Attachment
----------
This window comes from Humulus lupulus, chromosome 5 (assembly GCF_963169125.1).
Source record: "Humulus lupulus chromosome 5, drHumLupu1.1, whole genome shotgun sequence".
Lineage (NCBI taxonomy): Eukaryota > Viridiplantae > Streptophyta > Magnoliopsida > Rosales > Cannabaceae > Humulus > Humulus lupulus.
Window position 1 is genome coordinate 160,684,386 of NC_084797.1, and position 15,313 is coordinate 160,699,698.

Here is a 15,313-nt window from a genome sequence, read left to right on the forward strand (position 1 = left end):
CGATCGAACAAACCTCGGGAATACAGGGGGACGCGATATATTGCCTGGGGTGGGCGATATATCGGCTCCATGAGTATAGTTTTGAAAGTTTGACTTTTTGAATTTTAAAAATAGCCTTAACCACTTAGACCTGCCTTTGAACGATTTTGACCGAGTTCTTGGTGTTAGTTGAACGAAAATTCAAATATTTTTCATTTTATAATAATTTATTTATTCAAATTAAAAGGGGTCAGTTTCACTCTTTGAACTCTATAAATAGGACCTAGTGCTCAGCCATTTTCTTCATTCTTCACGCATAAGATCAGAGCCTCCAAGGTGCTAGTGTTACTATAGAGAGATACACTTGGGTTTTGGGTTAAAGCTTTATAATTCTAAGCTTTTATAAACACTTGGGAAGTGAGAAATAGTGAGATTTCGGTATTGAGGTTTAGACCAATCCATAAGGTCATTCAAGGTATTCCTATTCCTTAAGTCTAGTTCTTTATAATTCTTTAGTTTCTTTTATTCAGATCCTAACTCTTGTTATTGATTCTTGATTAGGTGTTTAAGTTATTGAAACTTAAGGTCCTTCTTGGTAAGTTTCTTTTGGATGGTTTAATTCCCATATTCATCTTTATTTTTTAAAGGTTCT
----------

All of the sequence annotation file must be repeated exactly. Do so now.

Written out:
This window comes from Humulus lupulus, chromosome 5 (assembly GCF_963169125.1).
Source record: "Humulus lupulus chromosome 5, drHumLupu1.1, whole genome shotgun sequence".
Lineage (NCBI taxonomy): Eukaryota > Viridiplantae > Streptophyta > Magnoliopsida > Rosales > Cannabaceae > Humulus > Humulus lupulus.
Window position 1 is genome coordinate 160,684,386 of NC_084797.1, and position 15,313 is coordinate 160,699,698.

Here is a 15,313-nt window from a genome sequence, read left to right on the forward strand (position 1 = left end):
CGATCGAACAAACCTCGGGAATACAGGGGGACGCGATATATTGCCTGGGGTGGGCGATATATCGGCTCCATGAGTATAGTTTTGAAAGTTTGACTTTTTGAATTTTAAAAATAGCCTTAACCACTTAGACCTGCCTTTGAACGATTTTGACCGAGTTCTTGGTGTTAGTTGAACGAAAATTCAAATATTTTTCATTTTATAATAATTTATTTATTCAAATTAAAAGGGGTCAGTTTCACTCTTTGAACTCTATAAATAGGACCTAGTGCTCAGCCATTTTCTTCATTCTTCACGCATAAGATCAGAGCCTCCAAGGTGCTAGTGTTACTATAGAGAGATACACTTGGGTTTTGGGTTAAAGCTTTATAATTCTAAGCTTTTATAAACACTTGGGAAGTGAGAAATAGTGAGATTTCGGTATTGAGGTTTAGACCAATCCATAAGGTCATTCAAGGTATTCCTATTCCTTAAGTCTAGTTCTTTATAATTCTTTAGTTTCTTTTATTCAGATCCTAACTCTTGTTATTGATTCTTGATTAGGTGTTTAAGTTATTGAAACTTAAGGTCCTTCTTGGTAAGTTTCTTTTGGATGGTTTAATTCCCATATTCATCTTTATTTTTTAAAGGTTCT